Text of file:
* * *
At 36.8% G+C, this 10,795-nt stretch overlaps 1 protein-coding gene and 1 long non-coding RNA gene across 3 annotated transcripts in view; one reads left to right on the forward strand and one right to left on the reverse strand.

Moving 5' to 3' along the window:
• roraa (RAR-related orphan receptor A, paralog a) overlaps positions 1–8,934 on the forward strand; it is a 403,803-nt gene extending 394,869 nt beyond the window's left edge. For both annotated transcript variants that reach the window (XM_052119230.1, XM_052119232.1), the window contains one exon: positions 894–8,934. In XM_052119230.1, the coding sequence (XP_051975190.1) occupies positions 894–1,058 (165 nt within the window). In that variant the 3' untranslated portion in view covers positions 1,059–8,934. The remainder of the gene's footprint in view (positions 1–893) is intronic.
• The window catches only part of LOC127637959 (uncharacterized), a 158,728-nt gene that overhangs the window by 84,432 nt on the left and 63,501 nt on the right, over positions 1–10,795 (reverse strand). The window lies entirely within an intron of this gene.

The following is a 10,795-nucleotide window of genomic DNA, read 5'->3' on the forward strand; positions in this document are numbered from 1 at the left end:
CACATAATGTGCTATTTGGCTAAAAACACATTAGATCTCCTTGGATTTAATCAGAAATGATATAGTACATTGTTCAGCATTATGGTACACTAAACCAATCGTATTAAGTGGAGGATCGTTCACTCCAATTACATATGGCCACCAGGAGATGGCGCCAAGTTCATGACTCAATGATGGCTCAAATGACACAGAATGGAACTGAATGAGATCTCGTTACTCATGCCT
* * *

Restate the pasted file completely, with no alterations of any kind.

At 36.8% G+C, this 10,795-nt stretch overlaps 1 protein-coding gene and 1 long non-coding RNA gene across 3 annotated transcripts in view; one reads left to right on the forward strand and one right to left on the reverse strand.

Moving 5' to 3' along the window:
• roraa (RAR-related orphan receptor A, paralog a) overlaps positions 1–8,934 on the forward strand; it is a 403,803-nt gene extending 394,869 nt beyond the window's left edge. For both annotated transcript variants that reach the window (XM_052119230.1, XM_052119232.1), the window contains one exon: positions 894–8,934. In XM_052119230.1, the coding sequence (XP_051975190.1) occupies positions 894–1,058 (165 nt within the window). In that variant the 3' untranslated portion in view covers positions 1,059–8,934. The remainder of the gene's footprint in view (positions 1–893) is intronic.
• The window catches only part of LOC127637959 (uncharacterized), a 158,728-nt gene that overhangs the window by 84,432 nt on the left and 63,501 nt on the right, over positions 1–10,795 (reverse strand). The window lies entirely within an intron of this gene.

The following is a 10,795-nucleotide window of genomic DNA, read 5'->3' on the forward strand; positions in this document are numbered from 1 at the left end:
CACATAATGTGCTATTTGGCTAAAAACACATTAGATCTCCTTGGATTTAATCAGAAATGATATAGTACATTGTTCAGCATTATGGTACACTAAACCAATCGTATTAAGTGGAGGATCGTTCACTCCAATTACATATGGCCACCAGGAGATGGCGCCAAGTTCATGACTCAATGATGGCTCAAATGACACAGAATGGAACTGAATGAGATCTCGTTACTCATGCCT